The City and Mr. Jones

Developer Milton Jones confronts Sistrunk's segregation-induced funk

Milton Jones's two-story, brick-and-barrel-tile home on Sunrise Key is a statement of quiet dignity. A two-car garage and circular driveway offer enough space for three Mercedes Benzes. Inside the house, rich fabrics in cream and coral hues dominate a tasteful décor. Around back there's a swimming pool, a boat dock leading to an inlet, and a Wellcraft Sun Cruiser that Milton's wife, Barbara, refers to as her husband's toy.

Every weekday morning Milton kisses Barbara before pulling away from the house in his black Mercedes sedan, which is decked out in leather upholstery, wood trim, and a large-screen stereo console. He leaves the pebble driveway behind and heads over the bridge that separates his swanky neighborhood from the mainland, then navigates winding roads to Broward Boulevard and a straight shot into the heart of downtown Fort Lauderdale. On the way he passes stately homes, apartment complexes, rental buildings, and St. Anthony's Catholic Church, where Milton ushers at noon mass every Sunday. (For his work with the church, he won a Jubilee Year award from Pope John Paul II last year.)

As he approaches his destination, the scenery changes. Pretty structures give way to plain commercial buildings, decaying homes, and housing projects. At the end of the line on Sistrunk Boulevard, between a post office and railroad tracks, is an affordable-housing complex called Regal Trace that, back in the early '90s, became Milton's first foray into redeveloping the rundown neighborhoods of northwest Fort Lauderdale.

Goods and services or gentrification? The future site of Milton Jones Jr.'s proposed shopping center in northwest Fort Lauderdale
Joshua Prezant
Goods and services or gentrification? The future site of Milton Jones Jr.'s proposed shopping center in northwest Fort Lauderdale

When he arrives at the 408-unit complex, which opened in 1995, Milton carefully picks up twigs and bits of garbage on his way to the management office, then carries the bundle off to a trash receptacle. Next he walks through the door and sits down; high ceilings and wood shelving rise above his desk, which is rife with large, neatly stacked piles of documents. Whether speaking with a visitor or talking on the phone, Milton continually glances at a television tuned to CNBC that provides the latest stock quotes and news flashes. In one corner, leaning against a wall, is a large piece of posterboard that depicts a 120,000-square-foot shopping center. The project, which will likely include the area's first supermarket, was approved last month by Fort Lauderdale city commissioners -- ten years after Milton first submitted his proposal.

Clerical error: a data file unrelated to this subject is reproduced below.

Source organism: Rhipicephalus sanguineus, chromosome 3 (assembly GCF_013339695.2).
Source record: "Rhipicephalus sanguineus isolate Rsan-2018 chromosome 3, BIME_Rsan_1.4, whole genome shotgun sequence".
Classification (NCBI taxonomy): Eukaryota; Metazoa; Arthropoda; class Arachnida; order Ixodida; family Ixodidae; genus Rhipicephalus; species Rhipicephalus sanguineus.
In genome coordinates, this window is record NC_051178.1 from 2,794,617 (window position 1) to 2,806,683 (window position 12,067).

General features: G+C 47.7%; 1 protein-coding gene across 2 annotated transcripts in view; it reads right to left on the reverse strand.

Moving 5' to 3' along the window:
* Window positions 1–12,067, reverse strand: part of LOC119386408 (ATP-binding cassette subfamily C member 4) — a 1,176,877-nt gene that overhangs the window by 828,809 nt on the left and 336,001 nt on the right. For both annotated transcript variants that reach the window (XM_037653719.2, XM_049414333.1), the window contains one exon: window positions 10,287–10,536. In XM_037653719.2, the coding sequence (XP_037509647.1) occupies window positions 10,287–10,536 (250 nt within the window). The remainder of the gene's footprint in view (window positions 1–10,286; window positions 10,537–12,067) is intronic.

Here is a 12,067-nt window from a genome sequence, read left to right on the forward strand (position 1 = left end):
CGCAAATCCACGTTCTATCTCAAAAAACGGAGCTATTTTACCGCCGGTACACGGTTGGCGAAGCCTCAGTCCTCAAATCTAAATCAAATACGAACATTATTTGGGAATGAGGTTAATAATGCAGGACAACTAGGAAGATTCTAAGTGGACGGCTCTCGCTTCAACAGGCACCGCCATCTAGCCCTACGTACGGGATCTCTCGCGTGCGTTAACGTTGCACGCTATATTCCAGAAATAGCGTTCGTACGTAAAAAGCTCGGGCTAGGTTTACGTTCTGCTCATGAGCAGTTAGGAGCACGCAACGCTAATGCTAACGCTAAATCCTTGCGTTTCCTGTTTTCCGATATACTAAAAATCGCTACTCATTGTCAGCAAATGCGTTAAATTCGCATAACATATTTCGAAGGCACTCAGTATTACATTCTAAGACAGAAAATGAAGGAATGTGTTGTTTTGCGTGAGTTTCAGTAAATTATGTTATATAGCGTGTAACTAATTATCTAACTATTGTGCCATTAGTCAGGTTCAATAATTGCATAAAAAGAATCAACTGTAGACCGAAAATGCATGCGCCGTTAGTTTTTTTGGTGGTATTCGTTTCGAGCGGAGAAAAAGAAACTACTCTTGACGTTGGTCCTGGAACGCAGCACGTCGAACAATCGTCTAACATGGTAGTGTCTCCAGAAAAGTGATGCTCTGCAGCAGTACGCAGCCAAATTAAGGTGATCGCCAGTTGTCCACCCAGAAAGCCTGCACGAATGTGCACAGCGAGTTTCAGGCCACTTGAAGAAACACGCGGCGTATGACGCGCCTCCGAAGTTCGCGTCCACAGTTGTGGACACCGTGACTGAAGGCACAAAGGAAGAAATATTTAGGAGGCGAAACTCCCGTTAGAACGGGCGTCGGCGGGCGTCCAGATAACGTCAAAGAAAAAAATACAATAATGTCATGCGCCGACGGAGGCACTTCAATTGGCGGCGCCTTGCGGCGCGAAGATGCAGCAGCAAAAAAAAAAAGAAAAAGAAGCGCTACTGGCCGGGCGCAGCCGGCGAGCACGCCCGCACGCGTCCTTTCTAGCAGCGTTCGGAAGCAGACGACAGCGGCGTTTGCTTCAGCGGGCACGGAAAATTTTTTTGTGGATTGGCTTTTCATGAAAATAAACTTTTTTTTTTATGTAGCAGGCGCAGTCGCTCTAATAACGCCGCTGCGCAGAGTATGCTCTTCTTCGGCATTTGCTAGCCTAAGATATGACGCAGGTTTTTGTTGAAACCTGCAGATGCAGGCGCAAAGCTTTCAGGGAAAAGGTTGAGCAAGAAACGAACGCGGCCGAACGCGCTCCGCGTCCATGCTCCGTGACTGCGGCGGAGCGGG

"We're trying to bring goods and services to an area that is underserved," he says, noting the lack of retailers in the area besides a Church's Chicken, laundries, and tiny shops. But Milton and his family talk about more than a place for folks to buy the basics. They dream of upscale stores, professional offices, and fancy townhomes. His 36-year-old son and business partner, Sean, and daughter, Daphne, age 37, who also works for the family business, say they want a place for young, successful blacks to live.

Before the well-to-do can call the area home, the city and developers must figure out how to revamp it while meeting the needs of those who have lived there all their lives. It may not be easy. Some residents say they don't need upscale apartments and high-end retailers. Even if projects in low-income neighborhoods have city backing, banks often won't bankroll them. Before he tries to gussy up the community, some say, Milton Jones would do well to remember his humble beginnings in segregated Broward County.


Threatening rain, gray clouds cast a pall on the vacant lot at the corner of NW First Street and Sixth Avenue in Dania Beach. The neighborhood, with its decrepit houses, sparse lawns, and chainlink fences around every home, has a feeling best described as weary -- not rundown because it was never affluent. It's on the west side of the tracks, which has been dominated by African-Americans for as long as anyone can remember. Used to be it was the only place in town blacks could live.

A house once stood on this lot, a little wooden structure with two bedrooms and a bathroom complete with a number-five tub -- the round, metal, all-purpose kind that poor folk in movies use to bathe themselves and wash their clothes. Milton grew up in this house, which was torn down after a fire in the early 1970s.

Milton was born in 1941. His mother, Rhodie, died when little Milton was about seven years old and his brother, Albert, was a toddler. Their father, Milton Jones Sr., stuck it out with the kids during a period when many single black fathers would have turned over their youngsters to grandparents and perhaps gone to seek their fortunes in places where segregation wasn't an obstacle. Milton Sr. followed Rhodie's dying wish and devoted himself to the role of family man, which had a lasting effect on his boys. A few years after becoming widowed, he met and married Mildred Verona Kelsic, who took to the kids as if they were her own.

Mildred, who was from New Jersey, hated the segregationist ways of the time. She worked briefly as a housecleaner but didn't last very long at that job because she didn't care to be subservient to white folks. Then she helped support the family as a school cafeteria manager.

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